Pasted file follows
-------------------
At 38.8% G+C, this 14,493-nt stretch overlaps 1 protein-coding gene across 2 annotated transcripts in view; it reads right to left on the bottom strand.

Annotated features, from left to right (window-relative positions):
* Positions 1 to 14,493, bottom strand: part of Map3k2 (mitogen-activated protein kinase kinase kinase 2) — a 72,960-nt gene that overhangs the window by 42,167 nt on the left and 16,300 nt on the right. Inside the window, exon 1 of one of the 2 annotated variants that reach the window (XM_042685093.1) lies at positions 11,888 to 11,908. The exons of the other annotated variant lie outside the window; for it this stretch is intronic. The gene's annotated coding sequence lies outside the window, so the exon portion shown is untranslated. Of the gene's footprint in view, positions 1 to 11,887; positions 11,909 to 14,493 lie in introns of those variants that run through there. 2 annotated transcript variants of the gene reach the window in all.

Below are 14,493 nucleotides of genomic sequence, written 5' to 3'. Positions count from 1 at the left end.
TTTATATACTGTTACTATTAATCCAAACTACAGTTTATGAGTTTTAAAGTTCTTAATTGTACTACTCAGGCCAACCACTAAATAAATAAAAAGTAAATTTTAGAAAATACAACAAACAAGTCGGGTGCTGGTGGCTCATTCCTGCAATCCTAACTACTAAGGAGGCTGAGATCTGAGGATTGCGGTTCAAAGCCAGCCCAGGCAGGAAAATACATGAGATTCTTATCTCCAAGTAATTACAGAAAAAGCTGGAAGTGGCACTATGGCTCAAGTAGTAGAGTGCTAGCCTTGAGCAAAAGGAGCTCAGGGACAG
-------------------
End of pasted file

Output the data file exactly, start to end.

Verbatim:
At 38.8% G+C, this 14,493-nt stretch overlaps 1 protein-coding gene across 2 annotated transcripts in view; it reads right to left on the bottom strand.

Annotated features, from left to right (window-relative positions):
* Positions 1 to 14,493, bottom strand: part of Map3k2 (mitogen-activated protein kinase kinase kinase 2) — a 72,960-nt gene that overhangs the window by 42,167 nt on the left and 16,300 nt on the right. Inside the window, exon 1 of one of the 2 annotated variants that reach the window (XM_042685093.1) lies at positions 11,888 to 11,908. The exons of the other annotated variant lie outside the window; for it this stretch is intronic. The gene's annotated coding sequence lies outside the window, so the exon portion shown is untranslated. Of the gene's footprint in view, positions 1 to 11,887; positions 11,909 to 14,493 lie in introns of those variants that run through there. 2 annotated transcript variants of the gene reach the window in all.

Below are 14,493 nucleotides of genomic sequence, written 5' to 3'. Positions count from 1 at the left end.
TTTATATACTGTTACTATTAATCCAAACTACAGTTTATGAGTTTTAAAGTTCTTAATTGTACTACTCAGGCCAACCACTAAATAAATAAAAAGTAAATTTTAGAAAATACAACAAACAAGTCGGGTGCTGGTGGCTCATTCCTGCAATCCTAACTACTAAGGAGGCTGAGATCTGAGGATTGCGGTTCAAAGCCAGCCCAGGCAGGAAAATACATGAGATTCTTATCTCCAAGTAATTACAGAAAAAGCTGGAAGTGGCACTATGGCTCAAGTAGTAGAGTGCTAGCCTTGAGCAAAAGGAGCTCAGGGACAG